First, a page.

Part of the Spanish Film Festival, Felices 140 (Happy 140) stars Mirabel Verdu as Elia, a woman throwing herself an elaborate 40th birthday party in a remote villa. She invites her sister’s family and her lifelong friends as well as an old lover, who shows up in a helicopter with a self-centred and vain girlfriend half his age. This consistently amusing film takes a twisted turn, after Elia reveals she’s won €140 million.
Envy and resentment bubbling below the surface rises quickly as a moral crisis threatens Elia’s happiness. Interestingly, Elia’s grand romantic gesture to sweep her old flame off his feet is an unfamiliar twist on usual romantic comedy fodder. Continue reading Felices 140 (Happy 140): Film Review
Shock Wave, written and directed by Herman Yau, stars Andy Lau, who also acts as producer. The film has a ridiculous plot centred on Cheung Choi-san (Lau), a policeman and explosives expert who inexplicably goes undercover with criminals and subsequently allows them to blow up half of Hong Kong before arresting only one of them. Years later, he’s disarming bombs left, right and centre in the city without wearing protective gear. Hot shot men don’t need to follow the rules, they are made of reinforced steel! Continue reading Shock Wave: Film Review
I saw Get Out last week and absolutely loved it. It’s only just been officially released across Australia this week. I was excited about this not just as an horror movie aficionado but to see a film made by and starring people of colour (Black men specifically). I purposefully didn’t read any reviews or articles until after watching the film. What’s been interesting is now reading reviews by White people, both from the USA and from Australia.
The film has received almost universally positive reviews – as it should; it is excellent! White American reviewers disproportionately write about the film as if it is written for them; that it is meant to reflect onto *other White people* (not the reviewer, not their readers) their own latent racism.
Reviews by Black writers, especially Black women, see tht the film is primarily for Black people, a view supported by interviews with the writer/director Jordan Peele.
White Australians see this film is also about White Americans, and they do not reflect to what extent the racial dynamics might have some comparison to, and diverge from, race relations in Australia.
Penelope Cruz is absolutely wonderful in Ma Ma, the biggest feature at the Spanish Film Festival in Canberra. Cruz plays Magda, a single mother who decides to leave her cheating husband, a professor of Philosophy who is sleeping with his students (!). This decision coincides with her learning that she has breast cancer.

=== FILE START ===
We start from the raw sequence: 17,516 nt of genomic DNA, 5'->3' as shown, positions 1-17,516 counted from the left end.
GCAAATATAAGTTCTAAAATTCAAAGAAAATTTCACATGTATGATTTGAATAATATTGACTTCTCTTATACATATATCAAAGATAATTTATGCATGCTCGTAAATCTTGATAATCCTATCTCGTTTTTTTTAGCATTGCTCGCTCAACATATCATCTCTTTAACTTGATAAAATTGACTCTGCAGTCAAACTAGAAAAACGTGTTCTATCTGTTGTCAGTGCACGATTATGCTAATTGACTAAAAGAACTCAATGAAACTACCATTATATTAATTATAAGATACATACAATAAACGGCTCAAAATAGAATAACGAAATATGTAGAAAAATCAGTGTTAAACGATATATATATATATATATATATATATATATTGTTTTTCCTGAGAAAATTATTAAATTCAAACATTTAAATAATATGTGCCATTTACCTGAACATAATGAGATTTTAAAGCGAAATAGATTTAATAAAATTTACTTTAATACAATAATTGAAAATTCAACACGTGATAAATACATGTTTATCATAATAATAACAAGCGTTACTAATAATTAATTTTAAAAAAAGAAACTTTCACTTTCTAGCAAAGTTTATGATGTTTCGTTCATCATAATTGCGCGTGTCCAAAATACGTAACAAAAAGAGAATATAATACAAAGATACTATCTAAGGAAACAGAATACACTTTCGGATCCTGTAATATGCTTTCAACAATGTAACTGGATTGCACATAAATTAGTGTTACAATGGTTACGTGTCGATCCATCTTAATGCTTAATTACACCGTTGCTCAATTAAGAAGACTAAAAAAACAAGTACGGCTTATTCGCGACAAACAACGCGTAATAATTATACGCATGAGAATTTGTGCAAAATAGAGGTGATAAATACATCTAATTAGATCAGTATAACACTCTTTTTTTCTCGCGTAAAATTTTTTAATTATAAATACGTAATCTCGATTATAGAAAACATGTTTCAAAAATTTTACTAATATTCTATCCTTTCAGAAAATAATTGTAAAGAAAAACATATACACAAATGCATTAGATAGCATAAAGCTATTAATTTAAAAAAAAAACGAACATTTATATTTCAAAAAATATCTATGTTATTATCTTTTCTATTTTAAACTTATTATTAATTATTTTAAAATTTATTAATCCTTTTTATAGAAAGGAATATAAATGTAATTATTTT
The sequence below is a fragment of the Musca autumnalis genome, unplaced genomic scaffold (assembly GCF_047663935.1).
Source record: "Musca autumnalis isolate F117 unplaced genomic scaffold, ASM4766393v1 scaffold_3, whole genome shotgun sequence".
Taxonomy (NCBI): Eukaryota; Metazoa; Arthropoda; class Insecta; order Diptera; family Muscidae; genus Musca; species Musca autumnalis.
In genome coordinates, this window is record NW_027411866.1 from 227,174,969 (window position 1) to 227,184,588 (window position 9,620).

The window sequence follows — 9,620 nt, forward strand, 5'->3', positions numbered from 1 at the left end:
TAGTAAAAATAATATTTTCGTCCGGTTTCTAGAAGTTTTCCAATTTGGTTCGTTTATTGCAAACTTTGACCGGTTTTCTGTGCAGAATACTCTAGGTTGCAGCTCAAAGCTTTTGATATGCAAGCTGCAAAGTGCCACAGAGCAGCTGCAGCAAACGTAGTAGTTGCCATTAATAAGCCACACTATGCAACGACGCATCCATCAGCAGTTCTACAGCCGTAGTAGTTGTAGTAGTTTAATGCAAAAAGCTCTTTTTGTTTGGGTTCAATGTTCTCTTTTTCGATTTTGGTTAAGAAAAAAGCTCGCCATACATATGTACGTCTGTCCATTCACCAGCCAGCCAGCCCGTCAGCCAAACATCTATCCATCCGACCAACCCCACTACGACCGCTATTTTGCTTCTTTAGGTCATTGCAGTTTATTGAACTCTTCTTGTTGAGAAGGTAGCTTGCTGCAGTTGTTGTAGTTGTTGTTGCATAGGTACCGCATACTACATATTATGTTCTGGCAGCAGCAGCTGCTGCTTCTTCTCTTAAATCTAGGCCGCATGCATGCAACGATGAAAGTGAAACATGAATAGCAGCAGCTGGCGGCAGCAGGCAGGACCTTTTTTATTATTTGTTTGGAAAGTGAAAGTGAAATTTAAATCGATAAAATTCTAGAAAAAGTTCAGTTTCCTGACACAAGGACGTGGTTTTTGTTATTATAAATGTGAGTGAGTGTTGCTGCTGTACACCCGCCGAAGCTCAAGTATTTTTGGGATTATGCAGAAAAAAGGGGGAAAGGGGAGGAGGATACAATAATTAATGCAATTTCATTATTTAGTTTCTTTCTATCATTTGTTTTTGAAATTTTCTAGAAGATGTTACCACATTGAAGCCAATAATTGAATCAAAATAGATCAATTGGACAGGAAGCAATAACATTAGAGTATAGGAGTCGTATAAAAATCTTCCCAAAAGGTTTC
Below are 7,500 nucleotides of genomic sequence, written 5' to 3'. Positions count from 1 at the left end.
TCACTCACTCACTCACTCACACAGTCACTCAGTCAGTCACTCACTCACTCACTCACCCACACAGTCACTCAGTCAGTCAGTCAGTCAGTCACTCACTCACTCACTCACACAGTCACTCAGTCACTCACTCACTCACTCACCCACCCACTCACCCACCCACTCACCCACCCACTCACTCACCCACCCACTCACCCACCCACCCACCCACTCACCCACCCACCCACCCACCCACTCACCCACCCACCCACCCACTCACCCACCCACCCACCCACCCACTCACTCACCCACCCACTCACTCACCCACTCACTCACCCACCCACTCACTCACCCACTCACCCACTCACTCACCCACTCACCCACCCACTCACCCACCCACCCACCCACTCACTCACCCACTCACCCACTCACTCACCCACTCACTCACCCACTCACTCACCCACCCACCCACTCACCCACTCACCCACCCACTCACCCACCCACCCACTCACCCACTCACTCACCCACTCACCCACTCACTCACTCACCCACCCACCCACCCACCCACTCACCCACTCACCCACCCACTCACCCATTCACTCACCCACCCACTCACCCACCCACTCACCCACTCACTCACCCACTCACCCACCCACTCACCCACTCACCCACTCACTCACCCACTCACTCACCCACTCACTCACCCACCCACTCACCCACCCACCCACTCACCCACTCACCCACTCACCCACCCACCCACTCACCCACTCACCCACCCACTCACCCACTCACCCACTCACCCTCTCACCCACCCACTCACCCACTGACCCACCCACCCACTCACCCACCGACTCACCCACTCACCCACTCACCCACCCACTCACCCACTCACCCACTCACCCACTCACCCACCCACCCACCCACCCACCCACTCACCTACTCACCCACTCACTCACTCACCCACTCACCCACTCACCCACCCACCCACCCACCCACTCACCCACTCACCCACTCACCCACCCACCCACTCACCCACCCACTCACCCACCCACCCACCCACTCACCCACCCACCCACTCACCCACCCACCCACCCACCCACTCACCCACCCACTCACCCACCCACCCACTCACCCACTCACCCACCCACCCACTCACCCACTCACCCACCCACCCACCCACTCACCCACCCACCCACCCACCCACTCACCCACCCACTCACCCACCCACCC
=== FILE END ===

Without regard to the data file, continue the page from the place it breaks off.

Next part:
On the same day of her marital independence, she meets and forms a friendship with Arturo (Luis Tosar), an ailing husband who, also on this fateful day, learns his wife and child have been in an accident.
This film begins by exploring grief and human connection through loss, but soon proves itself a film about life and how to be happy in brief, imperfect moments. The film is a beautiful celebration of motherhood; the film ends with a dedication: “to all the women.”
There is more to like about this movie: it’s depiction of friendship especially as well as its wrestling with faith and atheism. It is a lovely statement on the diversity of families and ultimately has an affirming message about gay fatherhood. While there are many cliches along the way about living life to the fullest, there is great joy in seeing a woman-centred story where the journey is driven by her own desires.
Playing at the Sydney Latin American Film Festival, The Companion is a Cuban film centred on Horacio, a Black Cubano who is a former boxing champion now disgraced. Played by Yotuel Romero, Horacio is assigned to work at a military-run hospital (”Los Cocos”) where all Cubans who were HIV positive were quarantined in the 1980s under the guise of universal healthcare. Continue reading The Companion: Film Review
As part of Cine Latino, I watched Solos, a Peruvian film, which I enjoyed, but let’s deep dive into Guarani, which was absolutely sublime. This year’s program has fewer women-centred films than previous Latin film festivals in recent years, but Guarani was so beautifully rendered.
At the Spanish Film Festival 2016, I saw many good films; one of which was Las Ovejas No Pierden El Tren (translated to “Sidetracked” but that’s not quite right – direct translation is the sheep don’t miss the train).
The film was a very sweet comedy about the relationship between adult siblings and their parents, and about coming to terms with the disappointment that life does not turn out how you hope. The film had a lovely recurring theme about how people trick themselves into thinking they’re happy, and wasting time pretending to be happy, or angry and disappointed that they don’t get what they want how they want it.
Image: Bar lounge at the Electric Palace Cinema,Canberra, host of the Spanish Film Festival.
Perished is a short Australian film screening at the MIFF alongside REC 3: Genesis. This tale follows a solitary man who survives the zombie apocalypse. Trapped inside a shed without food or drink, he vacillates from despair to resourcefulness. Plenty of gore for zombie lovers, but stands apart thanks to its ending.
Melbourne International Film Festival (MIFF) Day 1: [REC]³ Génesis.
Spanish film with English subtitles. Screens with the impressive, low-budget short Australian zombie flick Perished.
Like most adoring fans of the [REC] franchise, I came to this film brimming with excitement.REC³ Genesis (the third REC film) is the first of 14 films I’m watching at the MIFF. Unfortunately, this third instalment is disappointing – primarily because of it does not live up to the REC legacy. Continue reading REC Genesis: Film Review